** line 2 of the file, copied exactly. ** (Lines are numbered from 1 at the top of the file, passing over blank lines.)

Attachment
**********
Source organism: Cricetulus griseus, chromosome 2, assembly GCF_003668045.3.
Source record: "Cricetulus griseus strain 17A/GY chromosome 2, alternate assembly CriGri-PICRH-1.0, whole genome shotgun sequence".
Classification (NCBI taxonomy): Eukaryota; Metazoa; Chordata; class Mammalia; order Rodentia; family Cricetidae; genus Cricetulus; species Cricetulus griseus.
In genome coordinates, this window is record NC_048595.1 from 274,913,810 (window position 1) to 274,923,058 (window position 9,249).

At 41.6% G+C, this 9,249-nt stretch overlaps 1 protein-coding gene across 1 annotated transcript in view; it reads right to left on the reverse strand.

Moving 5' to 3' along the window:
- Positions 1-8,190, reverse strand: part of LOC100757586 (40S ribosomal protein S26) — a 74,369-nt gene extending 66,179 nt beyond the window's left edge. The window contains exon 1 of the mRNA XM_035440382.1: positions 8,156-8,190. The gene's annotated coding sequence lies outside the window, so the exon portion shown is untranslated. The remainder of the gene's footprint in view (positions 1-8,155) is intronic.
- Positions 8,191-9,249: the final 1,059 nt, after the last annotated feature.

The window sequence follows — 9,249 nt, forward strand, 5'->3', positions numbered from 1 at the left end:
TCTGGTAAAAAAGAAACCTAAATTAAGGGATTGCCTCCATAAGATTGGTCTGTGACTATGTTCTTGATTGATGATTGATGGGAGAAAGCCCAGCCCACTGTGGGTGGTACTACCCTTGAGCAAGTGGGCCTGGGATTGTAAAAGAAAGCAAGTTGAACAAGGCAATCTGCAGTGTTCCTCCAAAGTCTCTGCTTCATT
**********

Source record: "Cricetulus griseus strain 17A/GY chromosome 2, alternate assembly CriGri-PICRH-1.0, whole genome shotgun sequence".